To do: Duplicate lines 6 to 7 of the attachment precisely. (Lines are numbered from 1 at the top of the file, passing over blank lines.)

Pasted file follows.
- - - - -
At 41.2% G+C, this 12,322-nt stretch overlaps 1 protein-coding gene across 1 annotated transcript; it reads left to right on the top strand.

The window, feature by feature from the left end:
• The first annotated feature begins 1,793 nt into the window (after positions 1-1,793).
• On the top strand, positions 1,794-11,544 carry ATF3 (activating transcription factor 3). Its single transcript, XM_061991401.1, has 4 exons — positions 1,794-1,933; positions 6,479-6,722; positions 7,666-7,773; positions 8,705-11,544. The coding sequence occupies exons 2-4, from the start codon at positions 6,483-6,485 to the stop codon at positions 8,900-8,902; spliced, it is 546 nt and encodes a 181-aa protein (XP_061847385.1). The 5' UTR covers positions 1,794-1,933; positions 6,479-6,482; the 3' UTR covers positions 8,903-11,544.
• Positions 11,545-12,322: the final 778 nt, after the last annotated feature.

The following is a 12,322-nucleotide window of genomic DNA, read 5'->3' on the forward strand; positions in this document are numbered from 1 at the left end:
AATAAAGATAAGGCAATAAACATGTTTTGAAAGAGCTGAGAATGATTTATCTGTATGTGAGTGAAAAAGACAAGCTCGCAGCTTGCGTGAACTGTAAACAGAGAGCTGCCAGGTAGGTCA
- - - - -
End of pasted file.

The following is a 12,322-nucleotide window of genomic DNA, read 5'->3' on the forward strand; positions in this document are numbered from 1 at the left end:
AATAAAGATAAGGCAATAAACATGTTTTGAAAGAGCTGAGAATGATTTATCTGTATGTGAGTGAAAAAGACAAGCTCGCAGCTTGCGTGAACTGTAAACAGAGAGCTGCCAGGTAGGTCA